Unit - 4

Review of particle dynamics

Dynamics is the branch of mechanics that deals with the motion of the particle or a rigid body. In other words, dynamics deals with the accelerated motion of a body. Analysis in dynamics involves motion. Dynamics can be sub-divided into two parts:

Kinematics is the branch of mechanics or simply a part of dynamic analysis which deals with the study or analysis of the motion of the body without considering the forces that causes this motion.

Hence Kinematics only analyses the geometry of the particle or rigid body.

2. Kinetics

Kinetics is the branch of mechanics or simply a part of dynamic analysis which deals with the study of motion of the body by considering the forces that causes this motion.

In other words, kinematics relates with the forces acting on the moving body.

Rectilinear motion:

A particle has a mass but negligible size and shape.

The kinematics of a particle is characterized by specifying, at any given instant, the particle’s position, velocity, and acceleration.

The straight-line path of a particle is defined using a single coordinate axis s, shown in figure below. The origin O on the path is a fixed point, and from this point the position coordinate s specifies the location of the particle at any instant.

Position is a vector quantity since it has both magnitude and direction

The displacement of the particle is defined as the change in its position. If the particle moves from one point to another, shown in figure below, the displacement is

The displacement of a particle is a vector quantity, and it is different from the distance the particle travels. The distance traveled is a positive scalar that represents the total length of path over which the particle travels.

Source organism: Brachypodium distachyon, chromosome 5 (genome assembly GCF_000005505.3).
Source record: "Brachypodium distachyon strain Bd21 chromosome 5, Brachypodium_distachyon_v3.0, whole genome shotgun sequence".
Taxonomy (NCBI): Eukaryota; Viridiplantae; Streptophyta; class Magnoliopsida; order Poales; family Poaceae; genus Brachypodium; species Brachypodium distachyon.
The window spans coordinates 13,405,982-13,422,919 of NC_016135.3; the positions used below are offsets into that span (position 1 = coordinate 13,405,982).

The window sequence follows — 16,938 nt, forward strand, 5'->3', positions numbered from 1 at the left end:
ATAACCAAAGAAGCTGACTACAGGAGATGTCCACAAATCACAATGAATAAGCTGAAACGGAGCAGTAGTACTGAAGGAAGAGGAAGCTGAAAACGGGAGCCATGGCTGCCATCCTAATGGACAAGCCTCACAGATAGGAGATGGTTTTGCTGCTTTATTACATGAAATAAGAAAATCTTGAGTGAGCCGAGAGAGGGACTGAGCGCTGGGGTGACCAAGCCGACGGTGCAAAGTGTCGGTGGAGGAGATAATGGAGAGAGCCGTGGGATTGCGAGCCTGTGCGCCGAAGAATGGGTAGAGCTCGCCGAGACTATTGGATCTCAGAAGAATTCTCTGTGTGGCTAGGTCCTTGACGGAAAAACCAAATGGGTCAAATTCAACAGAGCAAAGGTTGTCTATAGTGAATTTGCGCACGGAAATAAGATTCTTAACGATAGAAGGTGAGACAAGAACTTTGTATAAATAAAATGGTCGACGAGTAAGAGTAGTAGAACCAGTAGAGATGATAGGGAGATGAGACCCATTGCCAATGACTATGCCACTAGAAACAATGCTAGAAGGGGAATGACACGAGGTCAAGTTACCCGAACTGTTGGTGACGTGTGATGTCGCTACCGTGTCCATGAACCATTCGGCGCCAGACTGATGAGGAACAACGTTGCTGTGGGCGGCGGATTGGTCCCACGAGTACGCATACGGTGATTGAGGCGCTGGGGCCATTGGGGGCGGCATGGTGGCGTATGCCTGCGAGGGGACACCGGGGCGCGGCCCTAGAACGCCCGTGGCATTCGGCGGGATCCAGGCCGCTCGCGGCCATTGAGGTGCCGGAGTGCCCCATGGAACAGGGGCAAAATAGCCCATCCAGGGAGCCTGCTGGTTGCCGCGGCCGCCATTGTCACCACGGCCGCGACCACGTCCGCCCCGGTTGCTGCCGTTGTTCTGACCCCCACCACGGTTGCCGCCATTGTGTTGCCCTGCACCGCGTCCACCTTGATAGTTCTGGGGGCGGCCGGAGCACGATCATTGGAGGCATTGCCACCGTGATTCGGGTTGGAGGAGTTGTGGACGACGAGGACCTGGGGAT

If the particle moves through a displacement during the time interval the average velocity of the particle during this time interval is given by,

The average speed is always a positive scalar and is defined as the total distance traveled by a particle, sT divided by the elapsed time

The difference between average speed and velocity is explained in the figure below.

The instantaneous velocity is a vector defined as

Since dt is always positive, the sign used to define the sense of the velocity is the same as that of displacement.

i.e., if the displacement is in positive direction, then the velocity is positive.

If the velocity of the particle is known at two points, the average acceleration of the particle during the time interval is defined as

Where,

If final velocity of particle is more than the initial velocity, then the acceleration is positive.

Instantaneous acceleration is a vector quantity defined by

If velocity is increasing then acceleration is positive and if it is decreasing then acceleration is negative and referred as deceleration.

If a particle is in a rectilinear motion and displaces displacement of with initial and final velocity of and with the constant acceleration of in the time , then,

Curvilinear motion occurs when a particle moves along a curved path. Since this path is often described in three dimensions, vector analysis will be used to formulate the particle’s position, velocity, and acceleration.

Consider a particle located at a point on a space curve defined by the path function , Fig a. The position of the particle is measured from a fixed-point O and is designated by the position vector

Suppose that during a small-time interval the particle moves a distance along the curve to a new position, defined by

The velocity of particle is a vector quantity defined by first derivative of position vector.

The magnitude of velocity or speed is given by first derivative of path function

The acceleration of a particle is defined by the first derivative of velocity vector.

The magnitude of acceleration is given by second derivative of path function

Plane curvilinear motion: rectangular coordinate